Richard JacksonProf. Richard F. W. Jackson

Professor of Synthetic Organic Chemistry

Room: C81

Tel: +44-(0)114-22-29464

Fax: +44-(0)114-22-29436



Biographical Sketch

Prof. Jackson obtained his BA in Chemistry from the University of Cambridge in 1981. After his PhD (Cambridge 1984) he became a Postdoctoral Research Fellow at the ETH in Zürich, Switzerland. In 1985 he was appointed to a lectureship at the University of Newcastle, where he was promoted to Reader in 1994 and to Professor in Synthetic Organic Chemistry in 1996. In 2001 he was appointed to a Chair in Synthesis at the University of Sheffield. He served as Head of the Department of Chemistry from 2003-2007 and has returned to this role for a further term (2011-2014).

Research Keywords

Organic Synthesis, organozinc chemistry, combinatorial and asymmetric catalysis

Teaching Keywords

Organic Chemistry

Selected Publications:

Research Interests

I carried out research for my PhD under the supervision of the late Professor Ralph Raphael. I developed a new route to dihydrofuranones, and completed a synthetic approach to the Pseudomonic acids. With this training in target synthesis, I spent one year at the ETH, Zürich, working with Professor Dieter Seebach on the synthesis of a derivative of the macrodiolide Elaiophylin.

I returned to the UK in 1985 to take up a lectureship in Newcastle. Our initial work was in nucleophilic epoxidation, and epoxide anion chemistry, but we also initiated a programme in the area of unnatural amino acid synthesis. We found that organozinc derivatives of amino acids could be prepared, were surprisingly stable, and provided an easy route to a large variety of useful compounds. This latter area blossomed, and resulted in various awards, from Pfizer, Zeneca and the Hickinbottom Fellowship of the Royal Society of Chemistry.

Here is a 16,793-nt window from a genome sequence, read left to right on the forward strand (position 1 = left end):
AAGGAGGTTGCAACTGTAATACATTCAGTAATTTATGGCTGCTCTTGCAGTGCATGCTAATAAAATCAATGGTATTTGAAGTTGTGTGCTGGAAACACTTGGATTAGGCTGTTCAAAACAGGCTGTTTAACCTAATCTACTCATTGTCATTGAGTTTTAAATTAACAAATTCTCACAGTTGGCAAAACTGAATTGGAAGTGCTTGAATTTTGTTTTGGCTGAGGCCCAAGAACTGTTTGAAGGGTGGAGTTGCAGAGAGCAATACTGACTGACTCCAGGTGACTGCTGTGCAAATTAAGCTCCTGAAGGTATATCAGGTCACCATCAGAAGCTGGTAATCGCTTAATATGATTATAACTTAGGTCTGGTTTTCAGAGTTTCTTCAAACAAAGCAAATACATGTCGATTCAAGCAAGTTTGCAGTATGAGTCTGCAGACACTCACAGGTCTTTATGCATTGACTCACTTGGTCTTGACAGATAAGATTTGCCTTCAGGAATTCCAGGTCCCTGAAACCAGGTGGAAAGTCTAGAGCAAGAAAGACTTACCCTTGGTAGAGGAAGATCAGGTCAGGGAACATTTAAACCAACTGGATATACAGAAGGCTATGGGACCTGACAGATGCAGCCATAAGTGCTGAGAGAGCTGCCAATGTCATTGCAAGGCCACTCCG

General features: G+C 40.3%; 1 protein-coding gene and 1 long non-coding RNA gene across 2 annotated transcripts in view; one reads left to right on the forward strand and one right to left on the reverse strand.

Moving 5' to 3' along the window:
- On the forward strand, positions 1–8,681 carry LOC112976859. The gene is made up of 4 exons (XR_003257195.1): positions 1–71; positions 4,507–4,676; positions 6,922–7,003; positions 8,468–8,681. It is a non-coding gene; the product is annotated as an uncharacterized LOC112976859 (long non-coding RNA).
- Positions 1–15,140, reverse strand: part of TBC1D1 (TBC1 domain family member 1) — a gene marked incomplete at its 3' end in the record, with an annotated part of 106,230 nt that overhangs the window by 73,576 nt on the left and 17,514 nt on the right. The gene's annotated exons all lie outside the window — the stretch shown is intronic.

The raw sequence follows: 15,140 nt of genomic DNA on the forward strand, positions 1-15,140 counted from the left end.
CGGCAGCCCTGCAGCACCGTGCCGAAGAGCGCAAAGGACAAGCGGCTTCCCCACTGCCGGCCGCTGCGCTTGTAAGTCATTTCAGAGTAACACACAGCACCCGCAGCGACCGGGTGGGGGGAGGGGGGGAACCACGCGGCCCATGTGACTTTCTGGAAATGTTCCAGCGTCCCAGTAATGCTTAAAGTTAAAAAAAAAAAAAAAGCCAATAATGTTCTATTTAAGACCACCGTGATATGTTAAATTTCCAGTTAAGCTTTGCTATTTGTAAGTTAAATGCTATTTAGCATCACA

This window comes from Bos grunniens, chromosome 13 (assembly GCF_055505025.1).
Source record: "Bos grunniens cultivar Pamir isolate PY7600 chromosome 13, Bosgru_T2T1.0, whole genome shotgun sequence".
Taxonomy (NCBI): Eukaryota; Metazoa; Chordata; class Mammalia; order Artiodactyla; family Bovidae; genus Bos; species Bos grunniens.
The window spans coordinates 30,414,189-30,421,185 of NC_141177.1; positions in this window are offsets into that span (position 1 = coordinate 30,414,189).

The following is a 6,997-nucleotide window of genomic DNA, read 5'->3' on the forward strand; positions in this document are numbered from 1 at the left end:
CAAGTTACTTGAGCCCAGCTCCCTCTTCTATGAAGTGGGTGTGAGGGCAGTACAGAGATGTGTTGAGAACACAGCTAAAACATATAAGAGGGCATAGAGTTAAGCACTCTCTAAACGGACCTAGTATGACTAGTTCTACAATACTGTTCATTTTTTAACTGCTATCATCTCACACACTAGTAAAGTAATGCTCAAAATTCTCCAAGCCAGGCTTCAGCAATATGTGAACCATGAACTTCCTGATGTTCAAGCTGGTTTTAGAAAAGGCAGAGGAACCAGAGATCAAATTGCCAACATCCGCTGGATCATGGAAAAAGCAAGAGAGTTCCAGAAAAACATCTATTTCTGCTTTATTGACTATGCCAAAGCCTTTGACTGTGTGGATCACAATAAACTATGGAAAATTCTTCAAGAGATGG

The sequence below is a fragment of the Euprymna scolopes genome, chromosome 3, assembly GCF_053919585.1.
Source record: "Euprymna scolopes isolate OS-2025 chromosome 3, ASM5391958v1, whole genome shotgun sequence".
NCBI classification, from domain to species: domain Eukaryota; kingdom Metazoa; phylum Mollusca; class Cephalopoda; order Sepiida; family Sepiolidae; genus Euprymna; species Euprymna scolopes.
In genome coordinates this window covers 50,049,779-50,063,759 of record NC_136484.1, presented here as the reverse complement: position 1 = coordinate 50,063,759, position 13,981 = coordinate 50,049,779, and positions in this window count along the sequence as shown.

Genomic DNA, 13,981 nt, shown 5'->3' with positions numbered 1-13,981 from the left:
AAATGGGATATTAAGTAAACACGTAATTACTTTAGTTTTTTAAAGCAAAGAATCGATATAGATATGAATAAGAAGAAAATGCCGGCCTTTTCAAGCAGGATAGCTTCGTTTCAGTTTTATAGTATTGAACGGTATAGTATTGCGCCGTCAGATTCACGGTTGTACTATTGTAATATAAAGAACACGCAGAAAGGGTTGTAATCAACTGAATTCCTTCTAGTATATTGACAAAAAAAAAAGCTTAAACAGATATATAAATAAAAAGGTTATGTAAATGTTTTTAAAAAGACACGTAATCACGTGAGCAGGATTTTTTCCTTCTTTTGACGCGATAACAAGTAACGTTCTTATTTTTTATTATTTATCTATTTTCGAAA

More recently, we have extended our research to the area of asymmetric catalysis, and discovered a simple method for the asymmetric epoxidation of enones, and a highly efficient method for the asymmetric oxidation of alkyl aryl sulfides to the corresponding sulfoxides. We are also interested in solid phase chemistry, and the application of combinatorial techniques to the discovery of new catalysts.

Teaching Section

Organic Chemistry

Undergraduate Courses Taught

  • Organic Chemistry 2 (Year 1)
    This segment provides an introduction into the structure and reactivity of carbonyl compounds with particular emphasis on aldehydes and ketones.
  • Metals in Organic Synthesis (Year 4)
    This course describes the use of organometallic reagents in synthesis. In particular, the use of both stoichiometric organometallics and transition metal catalysts is illustrated.

Tutorial & Workshop Support

  • Second Year Organic Chemistry Tutorials
  • Third Year Workshops.

Laboratory Teaching

  • Fourth Year Research Project.

Journal articles